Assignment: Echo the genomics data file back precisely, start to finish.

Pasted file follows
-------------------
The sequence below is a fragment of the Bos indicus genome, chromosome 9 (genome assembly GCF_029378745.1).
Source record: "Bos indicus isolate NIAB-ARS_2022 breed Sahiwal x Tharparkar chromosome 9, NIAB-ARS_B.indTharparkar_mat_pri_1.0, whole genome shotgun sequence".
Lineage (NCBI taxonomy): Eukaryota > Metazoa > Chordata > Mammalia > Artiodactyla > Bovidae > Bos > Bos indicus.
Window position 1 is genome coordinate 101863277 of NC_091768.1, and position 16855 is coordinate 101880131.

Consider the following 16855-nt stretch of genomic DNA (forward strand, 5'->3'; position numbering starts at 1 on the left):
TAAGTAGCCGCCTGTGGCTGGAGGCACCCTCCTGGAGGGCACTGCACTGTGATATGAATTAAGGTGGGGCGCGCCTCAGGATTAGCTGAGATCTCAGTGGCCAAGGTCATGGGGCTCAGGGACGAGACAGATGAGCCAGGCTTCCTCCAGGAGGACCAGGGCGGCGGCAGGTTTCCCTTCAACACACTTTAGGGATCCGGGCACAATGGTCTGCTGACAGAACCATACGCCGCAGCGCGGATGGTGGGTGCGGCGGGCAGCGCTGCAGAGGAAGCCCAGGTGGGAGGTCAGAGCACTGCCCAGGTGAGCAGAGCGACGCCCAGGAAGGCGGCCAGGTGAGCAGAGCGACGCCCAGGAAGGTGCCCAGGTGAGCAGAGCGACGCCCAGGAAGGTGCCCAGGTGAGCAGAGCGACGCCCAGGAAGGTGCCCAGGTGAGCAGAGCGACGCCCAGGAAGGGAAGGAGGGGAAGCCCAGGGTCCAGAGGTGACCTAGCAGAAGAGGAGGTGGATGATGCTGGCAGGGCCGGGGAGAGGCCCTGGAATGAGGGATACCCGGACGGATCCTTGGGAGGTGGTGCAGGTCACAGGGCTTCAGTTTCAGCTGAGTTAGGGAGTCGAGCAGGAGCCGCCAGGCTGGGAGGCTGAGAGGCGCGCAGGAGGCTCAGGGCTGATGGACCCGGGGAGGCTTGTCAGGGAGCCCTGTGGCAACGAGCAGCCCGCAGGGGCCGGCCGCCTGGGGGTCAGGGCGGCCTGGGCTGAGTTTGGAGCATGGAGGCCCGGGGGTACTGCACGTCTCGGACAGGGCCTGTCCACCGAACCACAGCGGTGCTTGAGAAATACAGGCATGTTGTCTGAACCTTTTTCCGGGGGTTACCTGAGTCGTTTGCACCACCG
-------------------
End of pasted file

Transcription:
The sequence below is a fragment of the Bos indicus genome, chromosome 9 (genome assembly GCF_029378745.1).
Source record: "Bos indicus isolate NIAB-ARS_2022 breed Sahiwal x Tharparkar chromosome 9, NIAB-ARS_B.indTharparkar_mat_pri_1.0, whole genome shotgun sequence".
Lineage (NCBI taxonomy): Eukaryota > Metazoa > Chordata > Mammalia > Artiodactyla > Bovidae > Bos > Bos indicus.
Window position 1 is genome coordinate 101863277 of NC_091768.1, and position 16855 is coordinate 101880131.

Consider the following 16855-nt stretch of genomic DNA (forward strand, 5'->3'; position numbering starts at 1 on the left):
TAAGTAGCCGCCTGTGGCTGGAGGCACCCTCCTGGAGGGCACTGCACTGTGATATGAATTAAGGTGGGGCGCGCCTCAGGATTAGCTGAGATCTCAGTGGCCAAGGTCATGGGGCTCAGGGACGAGACAGATGAGCCAGGCTTCCTCCAGGAGGACCAGGGCGGCGGCAGGTTTCCCTTCAACACACTTTAGGGATCCGGGCACAATGGTCTGCTGACAGAACCATACGCCGCAGCGCGGATGGTGGGTGCGGCGGGCAGCGCTGCAGAGGAAGCCCAGGTGGGAGGTCAGAGCACTGCCCAGGTGAGCAGAGCGACGCCCAGGAAGGCGGCCAGGTGAGCAGAGCGACGCCCAGGAAGGTGCCCAGGTGAGCAGAGCGACGCCCAGGAAGGTGCCCAGGTGAGCAGAGCGACGCCCAGGAAGGTGCCCAGGTGAGCAGAGCGACGCCCAGGAAGGGAAGGAGGGGAAGCCCAGGGTCCAGAGGTGACCTAGCAGAAGAGGAGGTGGATGATGCTGGCAGGGCCGGGGAGAGGCCCTGGAATGAGGGATACCCGGACGGATCCTTGGGAGGTGGTGCAGGTCACAGGGCTTCAGTTTCAGCTGAGTTAGGGAGTCGAGCAGGAGCCGCCAGGCTGGGAGGCTGAGAGGCGCGCAGGAGGCTCAGGGCTGATGGACCCGGGGAGGCTTGTCAGGGAGCCCTGTGGCAACGAGCAGCCCGCAGGGGCCGGCCGCCTGGGGGTCAGGGCGGCCTGGGCTGAGTTTGGAGCATGGAGGCCCGGGGGTACTGCACGTCTCGGACAGGGCCTGTCCACCGAACCACAGCGGTGCTTGAGAAATACAGGCATGTTGTCTGAACCTTTTTCCGGGGGTTACCTGAGTCGTTTGCACCACCG